Women on the upper rungs of the corporate ladder are still few and far between. And academia reflects this management deficit. Until last month, of the 238 accredited business schools in the United States , only seven were headed by women. It isn't too surprising, then, that the appointment of the first woman dean to one of the top 10 business schools in the country is generating some attention.
Elizabeth Bailey, the relaxed, well-spoken dean of Carnegie-Mellon Graduate School of Industrial Administration, is accustomed to ''firsts.'' A graduate in economics of Radcliffe College, she went on to a master's degree in mathematics from Stevens Institute of Technology, then was the first woman to receive a doctorate in economics from Princeton University, in 1972. Before her 1977 appointment as the first woman commissioner, then vice-chairman, of the Civil Aeronautics Board, she was the first female research head of the economics department at Bell Laboratories, in the early '70s.
Nevertheless, Dr. Bailey is eager to see rapid movement away from the time when ''firsts'' are so noticeable, remarking that ''it's society's fluke'' that her achievements have received so much attention. As head of the committee on the Status of Women in the Economics Profession, she has done considerable research. Progress, she notes, has been slow.
''I think professional women (in the economics field) are no better off than they were 10 years ago,'' she comments. She feels women have made great strides in many aspects of the business world and in government particularly. But the record is weak in business-related academic positions, despite the fact that in recent years women have accounted for 10 percent of all economics PhDs.
''I've given a lot of thought to what you could do to bring more visibility to women,'' she says, listing a star-studded roster of schools such as Princeton , Dartmouth, Stanford, and Yale which have no women economics professors. The Massachusetts Institute of Technology, she notes gratefully, has one.
Prejudice still exists, says Dr. Bailey, who has two teen-age sons, in part because of many women ''ducking out for a while'' to have children. But in the 1960s, she feels, the threat of loss of federal funds, due to affirmative-action programs, was a great incentive for many public schools to upgrade their hiring policies for women. ''The University of California now has an awful lot of wonderful women at Berkeley,'' she notes, laughing, ''but private universities have not been doing nearly as well.''
Women have, however, significantly increased their profile as business-school students. Carnegie-Mellon's business enrollment is now 22 percent women, compared with about 5 percent five years ago.
The business world is another story. According to Korn/Ferry International's 1982 survey, to which 300 senior women executives responded, only 6 percent of the group were presidents or chief executive officers; 4 percent were executive vice-presidents. Also, according to the Labor Department's Women's Bureau, women managers earn, on average, 55 percent of their male counterparts' wages.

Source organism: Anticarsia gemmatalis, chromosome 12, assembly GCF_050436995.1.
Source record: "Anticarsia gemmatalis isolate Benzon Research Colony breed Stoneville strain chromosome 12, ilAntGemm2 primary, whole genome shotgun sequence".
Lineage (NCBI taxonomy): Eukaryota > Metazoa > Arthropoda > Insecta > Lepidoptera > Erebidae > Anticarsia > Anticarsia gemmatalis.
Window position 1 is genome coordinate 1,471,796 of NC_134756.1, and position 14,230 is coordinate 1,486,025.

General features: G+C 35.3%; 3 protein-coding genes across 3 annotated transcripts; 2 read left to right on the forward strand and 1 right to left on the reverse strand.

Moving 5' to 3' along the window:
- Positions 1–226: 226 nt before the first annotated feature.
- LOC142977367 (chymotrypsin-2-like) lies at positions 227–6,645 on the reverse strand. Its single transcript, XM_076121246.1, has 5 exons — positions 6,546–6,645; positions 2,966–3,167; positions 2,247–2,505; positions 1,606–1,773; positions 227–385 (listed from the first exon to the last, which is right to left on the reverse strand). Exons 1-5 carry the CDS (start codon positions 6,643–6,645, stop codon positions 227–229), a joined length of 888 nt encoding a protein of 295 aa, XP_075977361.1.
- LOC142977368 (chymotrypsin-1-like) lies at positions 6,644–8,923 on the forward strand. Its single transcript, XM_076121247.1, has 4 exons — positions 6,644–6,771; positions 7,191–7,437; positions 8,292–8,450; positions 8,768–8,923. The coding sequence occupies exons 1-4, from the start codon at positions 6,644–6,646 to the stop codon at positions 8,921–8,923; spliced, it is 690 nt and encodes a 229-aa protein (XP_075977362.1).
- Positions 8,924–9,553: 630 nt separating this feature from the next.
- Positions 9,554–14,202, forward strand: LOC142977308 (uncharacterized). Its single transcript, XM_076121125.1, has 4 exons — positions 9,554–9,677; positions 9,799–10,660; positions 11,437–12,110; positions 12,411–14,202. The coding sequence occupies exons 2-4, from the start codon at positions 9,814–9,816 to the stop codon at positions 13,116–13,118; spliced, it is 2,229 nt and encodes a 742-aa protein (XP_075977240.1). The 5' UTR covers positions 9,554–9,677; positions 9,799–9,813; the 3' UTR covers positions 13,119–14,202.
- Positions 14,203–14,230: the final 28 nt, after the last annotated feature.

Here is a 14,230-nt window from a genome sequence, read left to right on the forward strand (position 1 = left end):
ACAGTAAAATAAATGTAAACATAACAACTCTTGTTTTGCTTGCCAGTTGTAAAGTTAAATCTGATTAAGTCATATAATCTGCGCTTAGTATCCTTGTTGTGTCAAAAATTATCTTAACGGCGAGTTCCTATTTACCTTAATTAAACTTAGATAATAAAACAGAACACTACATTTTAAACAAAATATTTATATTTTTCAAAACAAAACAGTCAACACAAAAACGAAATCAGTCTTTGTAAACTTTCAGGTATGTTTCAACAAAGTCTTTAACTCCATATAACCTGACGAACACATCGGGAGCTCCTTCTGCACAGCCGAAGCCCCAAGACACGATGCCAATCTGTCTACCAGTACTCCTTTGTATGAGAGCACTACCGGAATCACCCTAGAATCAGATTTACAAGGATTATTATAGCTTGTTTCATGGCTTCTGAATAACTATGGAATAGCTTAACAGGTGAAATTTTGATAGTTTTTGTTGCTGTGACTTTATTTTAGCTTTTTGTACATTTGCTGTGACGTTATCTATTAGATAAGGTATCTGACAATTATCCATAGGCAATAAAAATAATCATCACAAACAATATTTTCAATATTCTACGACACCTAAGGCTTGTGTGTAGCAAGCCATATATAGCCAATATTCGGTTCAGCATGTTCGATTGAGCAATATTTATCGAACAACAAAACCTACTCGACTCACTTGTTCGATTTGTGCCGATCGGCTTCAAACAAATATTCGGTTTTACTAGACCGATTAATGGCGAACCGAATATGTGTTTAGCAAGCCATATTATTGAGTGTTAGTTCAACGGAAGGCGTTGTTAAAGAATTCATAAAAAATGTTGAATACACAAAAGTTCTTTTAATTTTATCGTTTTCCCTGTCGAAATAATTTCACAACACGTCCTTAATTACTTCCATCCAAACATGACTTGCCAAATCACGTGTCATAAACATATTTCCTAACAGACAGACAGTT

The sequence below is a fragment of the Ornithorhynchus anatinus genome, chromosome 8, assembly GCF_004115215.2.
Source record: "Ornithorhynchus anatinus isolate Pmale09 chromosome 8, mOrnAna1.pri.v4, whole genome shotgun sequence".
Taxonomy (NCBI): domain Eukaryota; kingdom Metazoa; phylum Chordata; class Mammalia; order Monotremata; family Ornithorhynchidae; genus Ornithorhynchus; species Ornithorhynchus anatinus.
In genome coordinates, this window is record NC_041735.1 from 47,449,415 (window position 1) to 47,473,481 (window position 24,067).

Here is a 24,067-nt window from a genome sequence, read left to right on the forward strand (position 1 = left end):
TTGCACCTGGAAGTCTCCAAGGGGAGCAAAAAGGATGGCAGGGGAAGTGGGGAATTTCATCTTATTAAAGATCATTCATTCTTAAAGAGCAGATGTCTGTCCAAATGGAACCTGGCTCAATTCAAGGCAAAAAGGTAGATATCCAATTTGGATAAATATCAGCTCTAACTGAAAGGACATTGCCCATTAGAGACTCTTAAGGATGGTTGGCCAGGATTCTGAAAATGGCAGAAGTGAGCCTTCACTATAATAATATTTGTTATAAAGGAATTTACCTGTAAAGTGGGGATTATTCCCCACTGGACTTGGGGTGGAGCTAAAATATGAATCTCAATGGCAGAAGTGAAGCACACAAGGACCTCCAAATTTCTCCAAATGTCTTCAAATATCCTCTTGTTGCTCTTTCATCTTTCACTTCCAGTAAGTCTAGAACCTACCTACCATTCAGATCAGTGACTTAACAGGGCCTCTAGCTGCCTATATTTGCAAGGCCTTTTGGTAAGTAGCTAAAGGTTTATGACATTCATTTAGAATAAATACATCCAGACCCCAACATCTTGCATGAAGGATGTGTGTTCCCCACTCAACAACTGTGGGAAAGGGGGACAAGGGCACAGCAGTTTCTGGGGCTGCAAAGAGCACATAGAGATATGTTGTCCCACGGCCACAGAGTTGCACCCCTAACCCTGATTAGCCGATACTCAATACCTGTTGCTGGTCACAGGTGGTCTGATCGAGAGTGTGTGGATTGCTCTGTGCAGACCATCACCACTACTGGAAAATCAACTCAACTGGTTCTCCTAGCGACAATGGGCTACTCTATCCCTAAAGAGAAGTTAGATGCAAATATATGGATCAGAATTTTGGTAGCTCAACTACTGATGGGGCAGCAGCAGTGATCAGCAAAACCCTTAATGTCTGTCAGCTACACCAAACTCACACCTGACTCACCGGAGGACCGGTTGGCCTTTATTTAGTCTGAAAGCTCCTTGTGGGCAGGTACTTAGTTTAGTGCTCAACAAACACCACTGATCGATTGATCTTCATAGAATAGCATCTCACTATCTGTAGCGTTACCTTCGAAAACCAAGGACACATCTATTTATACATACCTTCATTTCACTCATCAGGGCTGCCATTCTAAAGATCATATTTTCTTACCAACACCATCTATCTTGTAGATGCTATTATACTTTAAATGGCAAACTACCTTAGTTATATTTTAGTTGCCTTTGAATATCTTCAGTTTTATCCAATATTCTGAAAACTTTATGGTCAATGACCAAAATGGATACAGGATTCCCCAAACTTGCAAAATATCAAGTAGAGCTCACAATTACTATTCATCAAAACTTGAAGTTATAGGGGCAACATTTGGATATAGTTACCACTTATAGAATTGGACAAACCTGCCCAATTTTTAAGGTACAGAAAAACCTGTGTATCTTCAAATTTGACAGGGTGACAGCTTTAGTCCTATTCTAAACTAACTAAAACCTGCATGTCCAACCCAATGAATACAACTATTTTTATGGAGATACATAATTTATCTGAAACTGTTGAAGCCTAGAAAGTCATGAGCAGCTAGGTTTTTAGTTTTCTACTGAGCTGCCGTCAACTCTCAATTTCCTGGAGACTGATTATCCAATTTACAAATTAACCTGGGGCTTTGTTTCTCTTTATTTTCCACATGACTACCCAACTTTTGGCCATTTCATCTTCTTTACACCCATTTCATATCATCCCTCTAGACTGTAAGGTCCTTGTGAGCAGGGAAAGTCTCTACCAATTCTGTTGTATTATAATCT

Dean Bailey attributes such facts to differing styles of operation, which she says must be changed. ''As you come up for promotion, men are good at fighting for themselves, for lining up other possibilities so they can make strategic threats.
''Among women,'' she reflects, ''there's too much of a tendency to hope that they get noticed. Women need to learn to take their careers in their own hands. True merit doesn't always shine out - it has to be brought to the boss's attention.''
She offers the example of a woman astronomer at MIT several years ago who set up discussion groups for young women faculty. In the sessions, these women would argue tenure cases so that they could learn what steps counted along the way. This allowed them to develop a five- or six-year plan which could influence a tenure decision.
Dr. Bailey attributes much of her own success to mentors who have said, as she puts it, 'This is the official story, now you should know the hidden agenda.'
''I'm a real believer in the mentor system,'' the dean asserts. ''It's very important to relate honestly to people and to have strong work relationships.''
Dean Bailey is excited about the prospect of guiding her school at this period because of the high speed of change in the business world. The school has been moving toward a focus on training in engineering, high technology, and entrepreneurship so as to improve managerial skills at all levels.
She also feels the new post is a promising follow-up to her position in government. She would like to focus on expanding courses concerning business-government relations.
This leads naturally to another interest: promoting more international and long-range thinking among future business leaders. She feels that a better understanding of how government regulations will affect industry, whether in auto regulations, environmental issues, or airline deregulation, can lead to a more cooperative way of reaching a number of societal goals.